John Gomez certainly hates "old People" and the things they enjoy. He is the poster boy for an Ageist Racist. John should pause for a moment to think about how time flies and that he too, WILL be old once day. Then Karma will bite him and put a huge dent in his self important ego. Everyone in ALL age groups have things they enjoy. This may shock John but we and many of our friends are not old and absolutely love the ambience and feeling of the La Fonda. I suggest John go elsewhere...to enjoy the places and things he loves and stop slinging vitriol at others and their equally valid and enjoyable tastes.

John Gomez

I know i will be old and it is a shane Santa Fe has no youth culture so I feel 50 already. I doubt you are under 40 if you like the ambience and feeling of la fonda. No one under 40 cares about the la fonda. Why should I have to leave my hometown it was you who come over here all old and made it boring. You know my people used to dance all night on the plaza on the weekends but the old people at la fonda shut it down cause it was too loud? How you gonna like fake adobe and Puesdo New Mexican culture made for old white people? I don't have a self important ego it is just hard being under 30 here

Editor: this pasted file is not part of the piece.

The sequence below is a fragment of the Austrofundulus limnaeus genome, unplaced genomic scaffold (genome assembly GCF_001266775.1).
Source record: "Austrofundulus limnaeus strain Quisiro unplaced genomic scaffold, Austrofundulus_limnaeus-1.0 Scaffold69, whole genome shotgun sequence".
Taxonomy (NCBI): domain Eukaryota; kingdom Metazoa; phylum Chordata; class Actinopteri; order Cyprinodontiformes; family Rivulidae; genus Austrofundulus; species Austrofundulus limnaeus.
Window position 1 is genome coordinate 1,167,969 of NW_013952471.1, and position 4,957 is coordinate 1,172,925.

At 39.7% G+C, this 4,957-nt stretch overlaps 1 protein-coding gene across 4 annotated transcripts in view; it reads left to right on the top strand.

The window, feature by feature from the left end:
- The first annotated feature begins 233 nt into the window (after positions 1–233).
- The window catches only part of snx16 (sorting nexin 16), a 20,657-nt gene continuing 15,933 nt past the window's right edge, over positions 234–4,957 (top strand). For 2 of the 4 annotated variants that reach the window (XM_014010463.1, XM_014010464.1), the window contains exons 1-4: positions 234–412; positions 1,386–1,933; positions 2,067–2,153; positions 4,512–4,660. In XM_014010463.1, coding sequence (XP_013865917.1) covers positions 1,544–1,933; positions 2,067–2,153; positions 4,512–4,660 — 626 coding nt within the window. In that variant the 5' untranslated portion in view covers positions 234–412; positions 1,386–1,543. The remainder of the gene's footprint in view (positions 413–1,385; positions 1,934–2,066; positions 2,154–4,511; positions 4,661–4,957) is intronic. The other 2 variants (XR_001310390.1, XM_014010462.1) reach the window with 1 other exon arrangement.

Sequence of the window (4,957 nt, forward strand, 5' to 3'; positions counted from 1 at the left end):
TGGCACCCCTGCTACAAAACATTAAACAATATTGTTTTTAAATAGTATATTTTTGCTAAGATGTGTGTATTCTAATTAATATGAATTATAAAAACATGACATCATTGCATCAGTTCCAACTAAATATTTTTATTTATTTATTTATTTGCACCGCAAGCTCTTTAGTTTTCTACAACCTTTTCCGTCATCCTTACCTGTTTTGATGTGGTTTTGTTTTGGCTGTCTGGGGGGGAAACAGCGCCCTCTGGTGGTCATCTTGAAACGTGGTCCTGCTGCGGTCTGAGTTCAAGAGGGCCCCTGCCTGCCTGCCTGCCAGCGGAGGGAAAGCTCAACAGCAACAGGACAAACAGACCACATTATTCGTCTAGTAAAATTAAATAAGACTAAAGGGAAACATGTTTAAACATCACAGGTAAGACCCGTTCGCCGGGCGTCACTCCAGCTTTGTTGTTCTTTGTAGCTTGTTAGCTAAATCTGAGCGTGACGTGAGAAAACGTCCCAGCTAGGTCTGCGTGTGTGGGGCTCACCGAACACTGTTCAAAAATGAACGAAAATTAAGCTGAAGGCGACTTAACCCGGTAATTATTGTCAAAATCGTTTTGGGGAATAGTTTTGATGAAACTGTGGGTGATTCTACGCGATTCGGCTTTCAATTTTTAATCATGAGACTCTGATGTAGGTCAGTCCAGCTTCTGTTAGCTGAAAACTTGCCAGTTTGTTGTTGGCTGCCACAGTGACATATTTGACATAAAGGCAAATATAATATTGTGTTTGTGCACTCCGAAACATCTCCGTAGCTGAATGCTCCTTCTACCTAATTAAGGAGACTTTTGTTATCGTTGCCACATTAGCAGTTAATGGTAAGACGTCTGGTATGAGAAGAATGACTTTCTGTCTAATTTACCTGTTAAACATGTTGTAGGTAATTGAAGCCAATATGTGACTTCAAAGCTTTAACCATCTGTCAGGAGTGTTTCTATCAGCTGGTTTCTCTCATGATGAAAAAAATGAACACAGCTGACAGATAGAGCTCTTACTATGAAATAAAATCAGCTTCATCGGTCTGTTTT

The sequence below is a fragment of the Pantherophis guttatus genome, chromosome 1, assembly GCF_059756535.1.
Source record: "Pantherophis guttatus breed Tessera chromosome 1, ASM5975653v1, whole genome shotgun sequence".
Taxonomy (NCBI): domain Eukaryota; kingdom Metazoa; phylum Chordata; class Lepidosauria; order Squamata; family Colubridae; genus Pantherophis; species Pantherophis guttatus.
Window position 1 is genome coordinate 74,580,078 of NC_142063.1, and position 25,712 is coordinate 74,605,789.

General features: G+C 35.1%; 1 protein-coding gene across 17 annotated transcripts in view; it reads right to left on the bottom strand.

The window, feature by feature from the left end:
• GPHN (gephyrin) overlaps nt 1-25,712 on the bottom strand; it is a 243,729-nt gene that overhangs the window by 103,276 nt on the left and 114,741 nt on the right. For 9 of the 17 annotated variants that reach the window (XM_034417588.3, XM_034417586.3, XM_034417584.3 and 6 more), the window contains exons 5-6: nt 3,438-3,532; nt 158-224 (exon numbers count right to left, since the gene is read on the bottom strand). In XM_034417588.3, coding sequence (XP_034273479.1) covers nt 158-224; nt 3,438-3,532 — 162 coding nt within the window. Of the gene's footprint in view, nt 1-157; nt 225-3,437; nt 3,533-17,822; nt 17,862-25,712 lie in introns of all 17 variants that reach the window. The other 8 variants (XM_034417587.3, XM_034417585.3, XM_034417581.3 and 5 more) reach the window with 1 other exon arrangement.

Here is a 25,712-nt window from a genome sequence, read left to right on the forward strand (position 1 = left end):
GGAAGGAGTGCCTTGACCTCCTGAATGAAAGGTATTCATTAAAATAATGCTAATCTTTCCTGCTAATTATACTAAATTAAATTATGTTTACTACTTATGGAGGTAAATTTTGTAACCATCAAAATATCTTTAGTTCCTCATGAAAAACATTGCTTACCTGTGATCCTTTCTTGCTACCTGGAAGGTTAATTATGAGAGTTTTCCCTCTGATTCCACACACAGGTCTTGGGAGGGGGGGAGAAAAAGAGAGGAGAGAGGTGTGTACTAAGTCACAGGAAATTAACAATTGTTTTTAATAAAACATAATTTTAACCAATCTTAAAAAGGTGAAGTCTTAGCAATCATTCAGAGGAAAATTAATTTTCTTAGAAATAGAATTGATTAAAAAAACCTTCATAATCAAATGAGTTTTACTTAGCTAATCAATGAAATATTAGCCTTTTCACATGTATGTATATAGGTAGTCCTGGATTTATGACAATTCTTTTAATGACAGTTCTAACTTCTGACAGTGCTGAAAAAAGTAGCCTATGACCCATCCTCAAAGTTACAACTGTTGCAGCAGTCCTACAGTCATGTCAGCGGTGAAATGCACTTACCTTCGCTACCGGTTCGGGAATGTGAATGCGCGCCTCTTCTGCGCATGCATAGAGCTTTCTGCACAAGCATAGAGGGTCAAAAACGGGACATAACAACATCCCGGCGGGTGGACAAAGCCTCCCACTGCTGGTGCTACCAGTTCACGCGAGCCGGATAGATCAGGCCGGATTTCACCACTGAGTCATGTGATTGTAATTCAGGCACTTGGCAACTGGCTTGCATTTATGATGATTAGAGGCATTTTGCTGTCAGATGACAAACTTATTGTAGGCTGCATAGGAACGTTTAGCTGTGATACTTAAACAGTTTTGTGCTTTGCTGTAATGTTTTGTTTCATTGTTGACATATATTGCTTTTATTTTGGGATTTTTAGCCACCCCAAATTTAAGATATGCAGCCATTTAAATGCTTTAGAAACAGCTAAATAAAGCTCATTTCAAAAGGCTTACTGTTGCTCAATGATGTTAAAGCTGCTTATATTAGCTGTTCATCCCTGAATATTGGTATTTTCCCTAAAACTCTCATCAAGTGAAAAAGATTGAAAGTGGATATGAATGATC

David Ford

we get it John...you're a "no". Move on....

Kathy Riley

Then leave. - Ya' "this Is your turf." But you evidently have not grasped the truth that time always brings change. - You'll only get old if you're lucky. A better attitude might make your life better. If you dislike La Fonda, avoid it. Let those of us who enjoy it have it. - Maybe get all your friends to go to the same couple of places & demand music. If there's a demand, = $ to be made, someone will provide.

John Gomez

Time always brings change but not to Santa Fe not in my lifetime. The older residents of Santa Fe fight they change young people try to make because that change would ruin their peaceful quite Santa Fe. The problem is the lack of change. Everything is like your grandmas house covered in plastic here. It's so funny how you guys cant see how fake and un New Mexican downtown is. People try to do live music downtown but old people want boring music at evangalos and for everything to close early. It's not that this is my turf its that I have responbilites here so I wish my home town had young people in at not nothing but 50 year olds who think la fonda is culture

Kathy Krickhahn

John, Meow Wolf doesn't attract many folks over 30, unless they are bringing their kids. Try to expand your definition of culture and entertainment beyond dancing on the plaza. You're young, you have ideas, you want to dance. Go for it! Start a dance party in your neighborhood and get your neighbors involved.

Elizabeth Pettus

There is live music all the time, why say that there isn’t?

John Gomez